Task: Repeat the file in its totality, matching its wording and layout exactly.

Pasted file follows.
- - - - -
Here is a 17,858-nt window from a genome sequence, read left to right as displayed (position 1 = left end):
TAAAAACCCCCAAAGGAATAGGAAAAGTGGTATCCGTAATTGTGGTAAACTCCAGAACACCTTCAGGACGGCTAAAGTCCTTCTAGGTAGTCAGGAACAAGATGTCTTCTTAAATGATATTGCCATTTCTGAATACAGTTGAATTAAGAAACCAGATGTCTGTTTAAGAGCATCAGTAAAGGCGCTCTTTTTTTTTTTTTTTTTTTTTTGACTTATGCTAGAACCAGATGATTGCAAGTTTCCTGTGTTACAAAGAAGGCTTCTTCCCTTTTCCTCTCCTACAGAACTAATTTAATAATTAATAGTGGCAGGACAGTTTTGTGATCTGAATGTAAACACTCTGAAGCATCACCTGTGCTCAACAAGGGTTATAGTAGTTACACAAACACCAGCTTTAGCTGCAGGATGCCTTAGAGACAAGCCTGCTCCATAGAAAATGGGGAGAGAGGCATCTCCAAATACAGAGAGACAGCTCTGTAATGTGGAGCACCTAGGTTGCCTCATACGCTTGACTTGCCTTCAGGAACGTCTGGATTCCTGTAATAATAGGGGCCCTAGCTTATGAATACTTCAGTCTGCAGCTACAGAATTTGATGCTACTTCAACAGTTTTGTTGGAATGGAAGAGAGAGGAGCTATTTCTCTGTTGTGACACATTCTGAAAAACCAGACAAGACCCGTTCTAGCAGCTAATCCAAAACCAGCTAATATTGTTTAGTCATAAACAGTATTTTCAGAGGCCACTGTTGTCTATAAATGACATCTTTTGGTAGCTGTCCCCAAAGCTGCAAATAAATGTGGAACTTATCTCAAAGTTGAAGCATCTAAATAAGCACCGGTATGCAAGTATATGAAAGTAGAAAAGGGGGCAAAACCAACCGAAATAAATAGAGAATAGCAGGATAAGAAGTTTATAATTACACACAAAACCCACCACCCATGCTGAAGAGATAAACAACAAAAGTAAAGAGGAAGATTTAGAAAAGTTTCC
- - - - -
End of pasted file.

Here is a 17,858-nt window from a genome sequence, read left to right as displayed (position 1 = left end):
TAAAAACCCCCAAAGGAATAGGAAAAGTGGTATCCGTAATTGTGGTAAACTCCAGAACACCTTCAGGACGGCTAAAGTCCTTCTAGGTAGTCAGGAACAAGATGTCTTCTTAAATGATATTGCCATTTCTGAATACAGTTGAATTAAGAAACCAGATGTCTGTTTAAGAGCATCAGTAAAGGCGCTCTTTTTTTTTTTTTTTTTTTTTTGACTTATGCTAGAACCAGATGATTGCAAGTTTCCTGTGTTACAAAGAAGGCTTCTTCCCTTTTCCTCTCCTACAGAACTAATTTAATAATTAATAGTGGCAGGACAGTTTTGTGATCTGAATGTAAACACTCTGAAGCATCACCTGTGCTCAACAAGGGTTATAGTAGTTACACAAACACCAGCTTTAGCTGCAGGATGCCTTAGAGACAAGCCTGCTCCATAGAAAATGGGGAGAGAGGCATCTCCAAATACAGAGAGACAGCTCTGTAATGTGGAGCACCTAGGTTGCCTCATACGCTTGACTTGCCTTCAGGAACGTCTGGATTCCTGTAATAATAGGGGCCCTAGCTTATGAATACTTCAGTCTGCAGCTACAGAATTTGATGCTACTTCAACAGTTTTGTTGGAATGGAAGAGAGAGGAGCTATTTCTCTGTTGTGACACATTCTGAAAAACCAGACAAGACCCGTTCTAGCAGCTAATCCAAAACCAGCTAATATTGTTTAGTCATAAACAGTATTTTCAGAGGCCACTGTTGTCTATAAATGACATCTTTTGGTAGCTGTCCCCAAAGCTGCAAATAAATGTGGAACTTATCTCAAAGTTGAAGCATCTAAATAAGCACCGGTATGCAAGTATATGAAAGTAGAAAAGGGGGCAAAACCAACCGAAATAAATAGAGAATAGCAGGATAAGAAGTTTATAATTACACACAAAACCCACCACCCATGCTGAAGAGATAAACAACAAAAGTAAAGAGGAAGATTTAGAAAAGTTTCC